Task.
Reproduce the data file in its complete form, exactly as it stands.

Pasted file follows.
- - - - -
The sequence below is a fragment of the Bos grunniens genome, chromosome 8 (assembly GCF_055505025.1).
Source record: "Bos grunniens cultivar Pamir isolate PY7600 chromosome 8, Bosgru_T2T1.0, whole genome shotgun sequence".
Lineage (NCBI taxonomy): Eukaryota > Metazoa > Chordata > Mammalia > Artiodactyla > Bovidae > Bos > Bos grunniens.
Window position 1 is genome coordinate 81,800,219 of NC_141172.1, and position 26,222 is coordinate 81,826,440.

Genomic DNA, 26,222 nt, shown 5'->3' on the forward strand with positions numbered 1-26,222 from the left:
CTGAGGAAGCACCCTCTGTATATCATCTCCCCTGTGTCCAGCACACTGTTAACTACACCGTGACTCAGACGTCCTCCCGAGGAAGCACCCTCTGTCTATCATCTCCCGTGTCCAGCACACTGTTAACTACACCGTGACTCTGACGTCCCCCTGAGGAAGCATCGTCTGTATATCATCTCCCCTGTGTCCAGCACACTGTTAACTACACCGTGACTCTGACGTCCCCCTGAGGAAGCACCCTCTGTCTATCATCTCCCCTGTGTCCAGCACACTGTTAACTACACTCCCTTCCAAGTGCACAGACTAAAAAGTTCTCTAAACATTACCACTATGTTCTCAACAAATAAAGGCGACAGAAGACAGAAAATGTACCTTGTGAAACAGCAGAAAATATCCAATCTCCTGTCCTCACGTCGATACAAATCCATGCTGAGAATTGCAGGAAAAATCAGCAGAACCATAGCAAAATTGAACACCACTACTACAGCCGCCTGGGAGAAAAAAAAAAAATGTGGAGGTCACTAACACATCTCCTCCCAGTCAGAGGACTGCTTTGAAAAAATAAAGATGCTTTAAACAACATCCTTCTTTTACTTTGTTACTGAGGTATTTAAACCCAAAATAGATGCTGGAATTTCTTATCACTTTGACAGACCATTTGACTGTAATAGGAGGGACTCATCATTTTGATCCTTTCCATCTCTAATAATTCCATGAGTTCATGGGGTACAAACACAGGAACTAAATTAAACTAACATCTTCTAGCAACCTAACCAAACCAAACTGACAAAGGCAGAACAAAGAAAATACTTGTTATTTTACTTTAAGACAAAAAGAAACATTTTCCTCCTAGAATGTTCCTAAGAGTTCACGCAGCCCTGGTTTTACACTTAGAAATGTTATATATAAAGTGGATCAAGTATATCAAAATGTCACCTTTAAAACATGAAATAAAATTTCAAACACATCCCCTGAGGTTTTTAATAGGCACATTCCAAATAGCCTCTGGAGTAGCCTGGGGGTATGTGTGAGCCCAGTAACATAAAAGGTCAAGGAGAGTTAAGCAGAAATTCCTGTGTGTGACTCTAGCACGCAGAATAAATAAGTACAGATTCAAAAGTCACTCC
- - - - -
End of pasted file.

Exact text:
The sequence below is a fragment of the Bos grunniens genome, chromosome 8 (assembly GCF_055505025.1).
Source record: "Bos grunniens cultivar Pamir isolate PY7600 chromosome 8, Bosgru_T2T1.0, whole genome shotgun sequence".
Lineage (NCBI taxonomy): Eukaryota > Metazoa > Chordata > Mammalia > Artiodactyla > Bovidae > Bos > Bos grunniens.
Window position 1 is genome coordinate 81,800,219 of NC_141172.1, and position 26,222 is coordinate 81,826,440.

Genomic DNA, 26,222 nt, shown 5'->3' on the forward strand with positions numbered 1-26,222 from the left:
CTGAGGAAGCACCCTCTGTATATCATCTCCCCTGTGTCCAGCACACTGTTAACTACACCGTGACTCAGACGTCCTCCCGAGGAAGCACCCTCTGTCTATCATCTCCCGTGTCCAGCACACTGTTAACTACACCGTGACTCTGACGTCCCCCTGAGGAAGCATCGTCTGTATATCATCTCCCCTGTGTCCAGCACACTGTTAACTACACCGTGACTCTGACGTCCCCCTGAGGAAGCACCCTCTGTCTATCATCTCCCCTGTGTCCAGCACACTGTTAACTACACTCCCTTCCAAGTGCACAGACTAAAAAGTTCTCTAAACATTACCACTATGTTCTCAACAAATAAAGGCGACAGAAGACAGAAAATGTACCTTGTGAAACAGCAGAAAATATCCAATCTCCTGTCCTCACGTCGATACAAATCCATGCTGAGAATTGCAGGAAAAATCAGCAGAACCATAGCAAAATTGAACACCACTACTACAGCCGCCTGGGAGAAAAAAAAAAAATGTGGAGGTCACTAACACATCTCCTCCCAGTCAGAGGACTGCTTTGAAAAAATAAAGATGCTTTAAACAACATCCTTCTTTTACTTTGTTACTGAGGTATTTAAACCCAAAATAGATGCTGGAATTTCTTATCACTTTGACAGACCATTTGACTGTAATAGGAGGGACTCATCATTTTGATCCTTTCCATCTCTAATAATTCCATGAGTTCATGGGGTACAAACACAGGAACTAAATTAAACTAACATCTTCTAGCAACCTAACCAAACCAAACTGACAAAGGCAGAACAAAGAAAATACTTGTTATTTTACTTTAAGACAAAAAGAAACATTTTCCTCCTAGAATGTTCCTAAGAGTTCACGCAGCCCTGGTTTTACACTTAGAAATGTTATATATAAAGTGGATCAAGTATATCAAAATGTCACCTTTAAAACATGAAATAAAATTTCAAACACATCCCCTGAGGTTTTTAATAGGCACATTCCAAATAGCCTCTGGAGTAGCCTGGGGGTATGTGTGAGCCCAGTAACATAAAAGGTCAAGGAGAGTTAAGCAGAAATTCCTGTGTGTGACTCTAGCACGCAGAATAAATAAGTACAGATTCAAAAGTCACTCC